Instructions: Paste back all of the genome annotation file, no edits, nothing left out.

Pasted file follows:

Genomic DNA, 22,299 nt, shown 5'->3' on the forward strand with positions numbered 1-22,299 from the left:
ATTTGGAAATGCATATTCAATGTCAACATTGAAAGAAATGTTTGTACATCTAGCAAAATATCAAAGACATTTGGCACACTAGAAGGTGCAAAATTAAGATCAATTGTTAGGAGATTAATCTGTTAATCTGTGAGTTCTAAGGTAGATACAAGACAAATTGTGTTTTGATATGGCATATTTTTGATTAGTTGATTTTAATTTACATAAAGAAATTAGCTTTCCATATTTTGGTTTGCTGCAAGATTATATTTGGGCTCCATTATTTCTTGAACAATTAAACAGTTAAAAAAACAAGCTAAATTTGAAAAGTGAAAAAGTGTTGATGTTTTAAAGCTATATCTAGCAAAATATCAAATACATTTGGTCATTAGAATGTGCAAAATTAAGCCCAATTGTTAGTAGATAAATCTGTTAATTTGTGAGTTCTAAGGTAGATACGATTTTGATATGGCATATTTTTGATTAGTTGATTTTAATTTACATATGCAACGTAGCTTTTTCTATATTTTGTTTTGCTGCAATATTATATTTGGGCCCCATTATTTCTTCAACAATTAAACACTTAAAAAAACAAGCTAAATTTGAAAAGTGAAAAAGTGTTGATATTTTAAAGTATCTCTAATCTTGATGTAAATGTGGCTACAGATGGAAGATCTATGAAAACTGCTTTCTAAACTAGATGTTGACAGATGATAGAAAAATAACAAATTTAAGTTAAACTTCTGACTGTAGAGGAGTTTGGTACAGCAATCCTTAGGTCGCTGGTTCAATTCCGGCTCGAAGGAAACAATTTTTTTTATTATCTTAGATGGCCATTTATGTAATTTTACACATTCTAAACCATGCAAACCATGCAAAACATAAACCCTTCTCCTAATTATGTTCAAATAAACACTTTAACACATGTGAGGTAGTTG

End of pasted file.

Genomic DNA, 22,299 nt, shown 5'->3' on the forward strand with positions numbered 1-22,299 from the left:
ATTTGGAAATGCATATTCAATGTCAACATTGAAAGAAATGTTTGTACATCTAGCAAAATATCAAAGACATTTGGCACACTAGAAGGTGCAAAATTAAGATCAATTGTTAGGAGATTAATCTGTTAATCTGTGAGTTCTAAGGTAGATACAAGACAAATTGTGTTTTGATATGGCATATTTTTGATTAGTTGATTTTAATTTACATAAAGAAATTAGCTTTCCATATTTTGGTTTGCTGCAAGATTATATTTGGGCTCCATTATTTCTTGAACAATTAAACAGTTAAAAAAACAAGCTAAATTTGAAAAGTGAAAAAGTGTTGATGTTTTAAAGCTATATCTAGCAAAATATCAAATACATTTGGTCATTAGAATGTGCAAAATTAAGCCCAATTGTTAGTAGATAAATCTGTTAATTTGTGAGTTCTAAGGTAGATACGATTTTGATATGGCATATTTTTGATTAGTTGATTTTAATTTACATATGCAACGTAGCTTTTTCTATATTTTGTTTTGCTGCAATATTATATTTGGGCCCCATTATTTCTTCAACAATTAAACACTTAAAAAAACAAGCTAAATTTGAAAAGTGAAAAAGTGTTGATATTTTAAAGTATCTCTAATCTTGATGTAAATGTGGCTACAGATGGAAGATCTATGAAAACTGCTTTCTAAACTAGATGTTGACAGATGATAGAAAAATAACAAATTTAAGTTAAACTTCTGACTGTAGAGGAGTTTGGTACAGCAATCCTTAGGTCGCTGGTTCAATTCCGGCTCGAAGGAAACAATTTTTTTTATTATCTTAGATGGCCATTTATGTAATTTTACACATTCTAAACCATGCAAACCATGCAAAACATAAACCCTTCTCCTAATTATGTTCAAATAAACACTTTAACACATGTGAGGTAGTTG